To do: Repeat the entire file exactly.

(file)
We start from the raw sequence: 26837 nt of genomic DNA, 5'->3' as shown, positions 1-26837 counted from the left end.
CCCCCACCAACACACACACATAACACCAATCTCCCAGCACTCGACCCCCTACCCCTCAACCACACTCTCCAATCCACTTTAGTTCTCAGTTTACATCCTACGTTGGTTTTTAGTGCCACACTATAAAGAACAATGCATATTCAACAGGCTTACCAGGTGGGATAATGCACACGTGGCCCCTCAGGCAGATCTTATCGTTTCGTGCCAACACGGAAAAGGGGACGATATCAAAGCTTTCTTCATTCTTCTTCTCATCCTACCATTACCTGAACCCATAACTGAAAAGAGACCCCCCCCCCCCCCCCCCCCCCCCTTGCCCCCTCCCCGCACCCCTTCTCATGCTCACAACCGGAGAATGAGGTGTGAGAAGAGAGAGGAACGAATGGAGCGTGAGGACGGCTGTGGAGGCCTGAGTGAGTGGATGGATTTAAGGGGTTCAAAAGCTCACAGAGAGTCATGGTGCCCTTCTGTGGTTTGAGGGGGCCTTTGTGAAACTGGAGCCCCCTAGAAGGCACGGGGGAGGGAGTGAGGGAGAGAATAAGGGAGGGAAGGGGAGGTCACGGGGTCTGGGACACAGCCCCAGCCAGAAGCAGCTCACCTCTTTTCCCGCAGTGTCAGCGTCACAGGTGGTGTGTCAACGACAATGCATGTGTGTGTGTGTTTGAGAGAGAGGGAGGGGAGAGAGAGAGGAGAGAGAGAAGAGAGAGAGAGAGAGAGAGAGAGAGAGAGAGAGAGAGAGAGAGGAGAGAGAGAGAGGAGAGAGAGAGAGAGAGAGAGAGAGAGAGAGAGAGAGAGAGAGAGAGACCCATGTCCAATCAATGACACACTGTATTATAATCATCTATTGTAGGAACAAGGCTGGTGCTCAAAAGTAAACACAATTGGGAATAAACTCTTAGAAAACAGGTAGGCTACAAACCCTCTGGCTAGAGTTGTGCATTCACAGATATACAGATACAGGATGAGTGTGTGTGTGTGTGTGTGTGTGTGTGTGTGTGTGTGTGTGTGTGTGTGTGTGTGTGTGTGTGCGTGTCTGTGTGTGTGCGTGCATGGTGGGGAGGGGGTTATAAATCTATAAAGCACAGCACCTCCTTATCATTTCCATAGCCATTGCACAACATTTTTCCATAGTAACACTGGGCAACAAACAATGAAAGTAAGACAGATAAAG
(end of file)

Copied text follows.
We start from the raw sequence: 26837 nt of genomic DNA, 5'->3' as shown, positions 1-26837 counted from the left end.
CCCCCACCAACACACACACATAACACCAATCTCCCAGCACTCGACCCCCTACCCCTCAACCACACTCTCCAATCCACTTTAGTTCTCAGTTTACATCCTACGTTGGTTTTTAGTGCCACACTATAAAGAACAATGCATATTCAACAGGCTTACCAGGTGGGATAATGCACACGTGGCCCCTCAGGCAGATCTTATCGTTTCGTGCCAACACGGAAAAGGGGACGATATCAAAGCTTTCTTCATTCTTCTTCTCATCCTACCATTACCTGAACCCATAACTGAAAAGAGACCCCCCCCCCCCCCCCCCCCCCCCTTGCCCCCTCCCCGCACCCCTTCTCATGCTCACAACCGGAGAATGAGGTGTGAGAAGAGAGAGGAACGAATGGAGCGTGAGGACGGCTGTGGAGGCCTGAGTGAGTGGATGGATTTAAGGGGTTCAAAAGCTCACAGAGAGTCATGGTGCCCTTCTGTGGTTTGAGGGGGCCTTTGTGAAACTGGAGCCCCCTAGAAGGCACGGGGGAGGGAGTGAGGGAGAGAATAAGGGAGGGAAGGGGAGGTCACGGGGTCTGGGACACAGCCCCAGCCAGAAGCAGCTCACCTCTTTTCCCGCAGTGTCAGCGTCACAGGTGGTGTGTCAACGACAATGCATGTGTGTGTGTGTTTGAGAGAGAGGGAGGGGAGAGAGAGAGGAGAGAGAGAAGAGAGAGAGAGAGAGAGAGAGAGAGAGAGAGAGAGAGAGAGAGGAGAGAGAGAGAGGAGAGAGAGAGAGAGAGAGAGAGAGAGAGAGAGAGAGAGAGAGAGAGACCCATGTCCAATCAATGACACACTGTATTATAATCATCTATTGTAGGAACAAGGCTGGTGCTCAAAAGTAAACACAATTGGGAATAAACTCTTAGAAAACAGGTAGGCTACAAACCCTCTGGCTAGAGTTGTGCATTCACAGATATACAGATACAGGATGAGTGTGTGTGTGTGTGTGTGTGTGTGTGTGTGTGTGTGTGTGTGTGTGTGTGTGTGTGTGTGTGCGTGTCTGTGTGTGTGCGTGCATGGTGGGGAGGGGGTTATAAATCTATAAAGCACAGCACCTCCTTATCATTTCCATAGCCATTGCACAACATTTTTCCATAGTAACACTGGGCAACAAACAATGAAAGTAAGACAGATAAAG